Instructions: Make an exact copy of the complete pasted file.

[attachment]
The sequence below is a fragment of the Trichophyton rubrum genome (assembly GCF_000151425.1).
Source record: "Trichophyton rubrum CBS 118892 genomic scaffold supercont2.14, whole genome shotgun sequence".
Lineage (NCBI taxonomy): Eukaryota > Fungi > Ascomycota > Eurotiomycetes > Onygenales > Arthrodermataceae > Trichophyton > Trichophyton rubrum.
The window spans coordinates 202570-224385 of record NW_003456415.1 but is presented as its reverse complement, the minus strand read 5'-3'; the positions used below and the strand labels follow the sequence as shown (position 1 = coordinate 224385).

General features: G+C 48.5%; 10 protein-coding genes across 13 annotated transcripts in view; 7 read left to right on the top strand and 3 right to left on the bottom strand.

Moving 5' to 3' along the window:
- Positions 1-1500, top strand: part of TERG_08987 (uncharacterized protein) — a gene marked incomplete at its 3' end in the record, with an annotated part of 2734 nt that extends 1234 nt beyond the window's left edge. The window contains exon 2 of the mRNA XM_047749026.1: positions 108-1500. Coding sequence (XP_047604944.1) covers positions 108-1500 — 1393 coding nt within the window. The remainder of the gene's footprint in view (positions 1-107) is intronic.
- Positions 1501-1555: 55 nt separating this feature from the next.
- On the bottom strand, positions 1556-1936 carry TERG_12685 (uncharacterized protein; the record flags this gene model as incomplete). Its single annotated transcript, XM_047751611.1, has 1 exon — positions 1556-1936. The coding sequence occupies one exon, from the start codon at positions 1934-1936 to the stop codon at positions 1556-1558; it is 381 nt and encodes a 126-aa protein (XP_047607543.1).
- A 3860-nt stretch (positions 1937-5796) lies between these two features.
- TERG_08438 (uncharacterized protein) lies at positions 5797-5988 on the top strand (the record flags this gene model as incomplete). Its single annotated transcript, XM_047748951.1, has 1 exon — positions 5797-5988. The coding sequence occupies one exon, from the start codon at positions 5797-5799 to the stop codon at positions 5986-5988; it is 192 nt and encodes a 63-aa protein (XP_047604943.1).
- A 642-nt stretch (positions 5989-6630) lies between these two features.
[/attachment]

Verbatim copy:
The sequence below is a fragment of the Trichophyton rubrum genome (assembly GCF_000151425.1).
Source record: "Trichophyton rubrum CBS 118892 genomic scaffold supercont2.14, whole genome shotgun sequence".
Lineage (NCBI taxonomy): Eukaryota > Fungi > Ascomycota > Eurotiomycetes > Onygenales > Arthrodermataceae > Trichophyton > Trichophyton rubrum.
The window spans coordinates 202570-224385 of record NW_003456415.1 but is presented as its reverse complement, the minus strand read 5'-3'; the positions used below and the strand labels follow the sequence as shown (position 1 = coordinate 224385).

General features: G+C 48.5%; 10 protein-coding genes across 13 annotated transcripts in view; 7 read left to right on the top strand and 3 right to left on the bottom strand.

Moving 5' to 3' along the window:
- Positions 1-1500, top strand: part of TERG_08987 (uncharacterized protein) — a gene marked incomplete at its 3' end in the record, with an annotated part of 2734 nt that extends 1234 nt beyond the window's left edge. The window contains exon 2 of the mRNA XM_047749026.1: positions 108-1500. Coding sequence (XP_047604944.1) covers positions 108-1500 — 1393 coding nt within the window. The remainder of the gene's footprint in view (positions 1-107) is intronic.
- Positions 1501-1555: 55 nt separating this feature from the next.
- On the bottom strand, positions 1556-1936 carry TERG_12685 (uncharacterized protein; the record flags this gene model as incomplete). Its single annotated transcript, XM_047751611.1, has 1 exon — positions 1556-1936. The coding sequence occupies one exon, from the start codon at positions 1934-1936 to the stop codon at positions 1556-1558; it is 381 nt and encodes a 126-aa protein (XP_047607543.1).
- A 3860-nt stretch (positions 1937-5796) lies between these two features.
- TERG_08438 (uncharacterized protein) lies at positions 5797-5988 on the top strand (the record flags this gene model as incomplete). Its single annotated transcript, XM_047748951.1, has 1 exon — positions 5797-5988. The coding sequence occupies one exon, from the start codon at positions 5797-5799 to the stop codon at positions 5986-5988; it is 192 nt and encodes a 63-aa protein (XP_047604943.1).
- A 642-nt stretch (positions 5989-6630) lies between these two features.